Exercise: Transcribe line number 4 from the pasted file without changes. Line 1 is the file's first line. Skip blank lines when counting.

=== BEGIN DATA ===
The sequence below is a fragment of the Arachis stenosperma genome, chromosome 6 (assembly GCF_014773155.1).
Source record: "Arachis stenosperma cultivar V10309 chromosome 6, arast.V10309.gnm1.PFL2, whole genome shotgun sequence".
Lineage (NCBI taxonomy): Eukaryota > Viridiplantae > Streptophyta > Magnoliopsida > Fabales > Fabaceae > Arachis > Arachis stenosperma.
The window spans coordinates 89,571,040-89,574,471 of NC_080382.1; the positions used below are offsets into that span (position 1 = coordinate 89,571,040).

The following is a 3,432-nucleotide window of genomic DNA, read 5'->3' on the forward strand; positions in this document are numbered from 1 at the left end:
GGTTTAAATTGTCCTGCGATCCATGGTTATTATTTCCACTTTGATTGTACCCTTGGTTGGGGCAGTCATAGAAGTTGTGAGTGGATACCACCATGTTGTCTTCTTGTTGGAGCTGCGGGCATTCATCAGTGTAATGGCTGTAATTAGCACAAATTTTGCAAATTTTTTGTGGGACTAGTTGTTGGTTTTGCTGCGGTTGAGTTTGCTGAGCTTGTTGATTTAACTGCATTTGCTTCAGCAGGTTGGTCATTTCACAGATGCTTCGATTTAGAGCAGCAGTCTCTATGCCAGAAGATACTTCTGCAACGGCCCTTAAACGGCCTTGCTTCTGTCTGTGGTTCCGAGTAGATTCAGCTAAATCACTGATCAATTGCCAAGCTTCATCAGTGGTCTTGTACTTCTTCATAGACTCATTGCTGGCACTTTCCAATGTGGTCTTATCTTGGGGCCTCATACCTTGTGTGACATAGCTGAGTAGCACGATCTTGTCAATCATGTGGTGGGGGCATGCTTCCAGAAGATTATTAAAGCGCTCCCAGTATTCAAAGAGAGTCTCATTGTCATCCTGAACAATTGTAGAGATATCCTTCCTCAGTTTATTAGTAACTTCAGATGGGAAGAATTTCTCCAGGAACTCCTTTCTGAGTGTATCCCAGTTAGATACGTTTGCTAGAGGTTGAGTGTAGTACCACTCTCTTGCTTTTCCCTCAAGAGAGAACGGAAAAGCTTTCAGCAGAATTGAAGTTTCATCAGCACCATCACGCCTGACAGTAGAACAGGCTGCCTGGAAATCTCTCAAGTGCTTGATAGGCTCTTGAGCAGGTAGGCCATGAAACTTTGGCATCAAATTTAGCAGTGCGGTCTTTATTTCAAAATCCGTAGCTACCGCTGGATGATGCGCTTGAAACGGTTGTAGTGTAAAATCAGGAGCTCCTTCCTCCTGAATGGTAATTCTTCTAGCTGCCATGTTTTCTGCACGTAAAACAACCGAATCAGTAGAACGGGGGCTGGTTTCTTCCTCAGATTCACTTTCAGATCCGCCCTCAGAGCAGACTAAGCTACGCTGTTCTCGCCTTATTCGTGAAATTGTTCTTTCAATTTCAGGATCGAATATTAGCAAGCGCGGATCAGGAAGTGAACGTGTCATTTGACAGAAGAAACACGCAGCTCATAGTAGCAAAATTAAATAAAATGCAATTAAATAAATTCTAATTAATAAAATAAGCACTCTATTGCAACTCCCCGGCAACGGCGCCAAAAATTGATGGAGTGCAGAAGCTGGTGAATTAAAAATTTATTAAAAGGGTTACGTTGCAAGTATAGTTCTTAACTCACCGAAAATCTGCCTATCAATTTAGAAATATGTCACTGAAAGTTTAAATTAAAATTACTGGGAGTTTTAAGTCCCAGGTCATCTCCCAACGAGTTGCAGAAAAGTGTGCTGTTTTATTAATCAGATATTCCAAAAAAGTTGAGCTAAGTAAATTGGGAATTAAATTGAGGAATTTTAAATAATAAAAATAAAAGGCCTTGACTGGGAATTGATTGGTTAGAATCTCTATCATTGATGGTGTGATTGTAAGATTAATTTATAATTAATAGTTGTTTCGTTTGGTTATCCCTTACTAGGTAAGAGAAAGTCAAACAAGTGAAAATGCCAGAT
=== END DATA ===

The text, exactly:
The window spans coordinates 89,571,040-89,574,471 of NC_080382.1; the positions used below are offsets into that span (position 1 = coordinate 89,571,040).